Of great importance to diminishing the negative influences of peers is to continue to work on establishing or maintaining a good relationship with the teenager.  Teenagers that are struggling in their relationship with their parents are much more likely to find a “secondary family” in negative peer relationships.  Therefore, parents must work hard to spend quality time with their teenagers on a weekly basis, learn how to find the good in them, demonstrate genuine interest in their lives, and develop a more collaborative and coaching style of parenting rather than an authoritarian – coercive style of parenting.

Second, “know the playing field.”  Identify the people in the teenager’s life that are influencing them for good or for bad.  Mobilize helpers within the church leaders/ members, friends, extended family, child protective services, police officers, mental health professionals, school teachers/administrators, etc.  These individuals can be recruited to help supervise, encourage, coach, and discipline.  With the negative peer influences you can: (a) use the direct approach – parents have the right to restrict their teenagers away from contacts with negative peer influences.  But to be successful, the parents must have effective consequences and must stick to their guns.  Parents and teenagers can comprise an “A list” and a “B list” of peer friendships in which “A list” friend contacts are allowed and even encouraged, while “B list” friend contacts are not allowed.  To discourage contacts with “B list” there can be consequences but also direct contacts with “B list” peers and their parents basically advising them to stay away.  (b) use the indirect approach – make contacts with “A list” friends and with family more positive and enticing.   Generally the more positive engagement parents have with their teenagers the less the risk for conduct disturbance – assuming that parents are not modeling antisocial behavior.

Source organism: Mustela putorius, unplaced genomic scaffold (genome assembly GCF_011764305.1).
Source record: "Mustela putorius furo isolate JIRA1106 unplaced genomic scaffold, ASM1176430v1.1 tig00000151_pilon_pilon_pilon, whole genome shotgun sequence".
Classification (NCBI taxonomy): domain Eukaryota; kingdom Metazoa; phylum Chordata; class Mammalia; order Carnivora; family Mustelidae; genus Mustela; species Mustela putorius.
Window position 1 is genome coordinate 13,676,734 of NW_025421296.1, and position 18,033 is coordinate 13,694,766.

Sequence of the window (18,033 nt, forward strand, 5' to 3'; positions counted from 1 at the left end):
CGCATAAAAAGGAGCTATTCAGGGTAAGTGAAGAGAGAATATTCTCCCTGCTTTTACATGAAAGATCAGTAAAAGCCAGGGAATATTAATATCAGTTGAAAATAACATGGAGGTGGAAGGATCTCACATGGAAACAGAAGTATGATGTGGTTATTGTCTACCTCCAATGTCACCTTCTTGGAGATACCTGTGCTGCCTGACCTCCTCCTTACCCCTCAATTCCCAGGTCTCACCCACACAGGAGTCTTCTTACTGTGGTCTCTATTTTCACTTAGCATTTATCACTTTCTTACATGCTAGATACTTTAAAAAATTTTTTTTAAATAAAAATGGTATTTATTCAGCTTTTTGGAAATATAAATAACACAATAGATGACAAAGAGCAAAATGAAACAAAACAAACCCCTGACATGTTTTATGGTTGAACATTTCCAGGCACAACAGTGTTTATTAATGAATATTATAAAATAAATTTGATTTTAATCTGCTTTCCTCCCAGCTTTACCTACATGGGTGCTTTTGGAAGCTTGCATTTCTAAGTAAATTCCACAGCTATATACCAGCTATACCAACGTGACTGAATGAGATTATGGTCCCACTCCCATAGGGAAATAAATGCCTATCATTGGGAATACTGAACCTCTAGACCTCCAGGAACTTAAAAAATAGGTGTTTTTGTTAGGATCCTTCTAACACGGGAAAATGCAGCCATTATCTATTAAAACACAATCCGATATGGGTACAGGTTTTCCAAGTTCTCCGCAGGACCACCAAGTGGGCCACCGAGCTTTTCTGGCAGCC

Research on group interventions to address conduct disorder in teenagers suggests that a great deal of caution should be exercised because bringing together conduct disordered teenagers can result in a contagion of more behavioral disturbance. In contrast, interventions designed to help teenagers better related to non-deviant peers have shown promise – including school and church peers.  

Finally, though untested I believe that teenagers that have a vision for their lives that entails a positive sense of what they can do and contribute to society protects them from negative peer influence. This vision can include spiritual faith and their religious perspectives on purpose and meaning.